Kate Middleton is not exactly Palace-approved.The latest portrait of
Artist Kaya Mar has created a Renaissance-inspired oil painting of the Duchess breastfeeding her unborn child. Depicted as the Madonna with a halo around her head and holed socks, Kate appears as a saint-like figure, nursing a baby in a crown as a Corgi (the Queen’s favorite breed) sits beside her.
PHOTOS: Designers' Dream Maternity Fashions for Kate Middleton
Mar, who began working on the portrait a month ago, explains his motivation to Yahoo Shine. “It’s satire,” he says. “I don’t have anything against Kate Middleton, but I’m using her as a metaphor for how our society elevates people into icons. Before she met William, she was a commoner. Now, people worship her.”
He explains that the socks with holes signify her "commoner" background, while the halo reflects who she has become through her marriage to Prince William. Meanwhile, he purposefully emulated the poses found in the iconic Madonna and child Renaissance portraits—one more way, he explains, to show how much Kate is revered by our society.
Not everyone is comfortable with Mar’s artistic license. “What an insult to our beautiful Duchess,awful!” writes one Parentdish commenter. “This is not art!” adds another.
PHOTOS: Secrets of the Royal Nursery
“I want people to talk,” he says. However, one person remaining quiet is Middleton herself. According to the International Business Times UK, there will be no comment from the Palace, with a spokesperson from Clarence House reported as saying, “We would never comment on a portrait of her unless it has been commissioned by the Palace.”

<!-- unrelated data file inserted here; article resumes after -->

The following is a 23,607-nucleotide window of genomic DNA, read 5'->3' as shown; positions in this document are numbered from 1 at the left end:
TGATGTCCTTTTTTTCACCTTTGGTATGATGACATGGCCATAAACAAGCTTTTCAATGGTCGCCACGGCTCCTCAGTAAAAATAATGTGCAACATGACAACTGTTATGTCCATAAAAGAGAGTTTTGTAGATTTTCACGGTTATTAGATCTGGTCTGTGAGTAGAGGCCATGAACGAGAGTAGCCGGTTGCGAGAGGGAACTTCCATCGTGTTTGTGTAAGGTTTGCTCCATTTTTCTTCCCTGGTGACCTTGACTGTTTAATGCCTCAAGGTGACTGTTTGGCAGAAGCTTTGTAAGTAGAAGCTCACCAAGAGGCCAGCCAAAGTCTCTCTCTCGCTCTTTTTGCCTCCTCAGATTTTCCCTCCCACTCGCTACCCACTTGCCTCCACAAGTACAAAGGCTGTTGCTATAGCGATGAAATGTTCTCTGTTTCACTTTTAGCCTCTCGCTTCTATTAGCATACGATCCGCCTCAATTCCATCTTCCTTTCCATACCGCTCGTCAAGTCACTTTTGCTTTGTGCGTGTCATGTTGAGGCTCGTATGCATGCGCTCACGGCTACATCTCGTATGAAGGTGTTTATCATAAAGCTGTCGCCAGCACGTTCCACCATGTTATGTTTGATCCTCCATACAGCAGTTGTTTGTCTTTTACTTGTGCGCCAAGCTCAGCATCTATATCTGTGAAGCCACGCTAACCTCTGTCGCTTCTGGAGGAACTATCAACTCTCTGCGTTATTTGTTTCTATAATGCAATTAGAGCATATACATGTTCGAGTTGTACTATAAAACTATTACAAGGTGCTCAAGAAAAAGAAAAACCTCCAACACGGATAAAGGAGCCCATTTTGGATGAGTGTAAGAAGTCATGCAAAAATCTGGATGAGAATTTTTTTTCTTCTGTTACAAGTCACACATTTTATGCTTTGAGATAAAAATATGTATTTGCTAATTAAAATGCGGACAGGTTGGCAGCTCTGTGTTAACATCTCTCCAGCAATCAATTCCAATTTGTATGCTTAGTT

He’s not the first artist to cause controversy by using a pregnant power figure as inspiration. Just last week, L.A. artist Daniel Edwards unveiled a life-size sculpture of a pregnant Kim Kardashian. In 2006, Edwards sculpted a pregnant Britney Spears giving birth on a bearskin rug. The Spears sculpture is now available for purchase.
RELATED: Is Kate Middleton the Ultimate Throwback Princess?
And the Middleton portrait may be, as well. Although Mar says he plans an eventual exhibition to display his politically-inspired paintings, he tells us that if someone wishes to buy the Middleton portrait, he would be open to discussing a potential sale.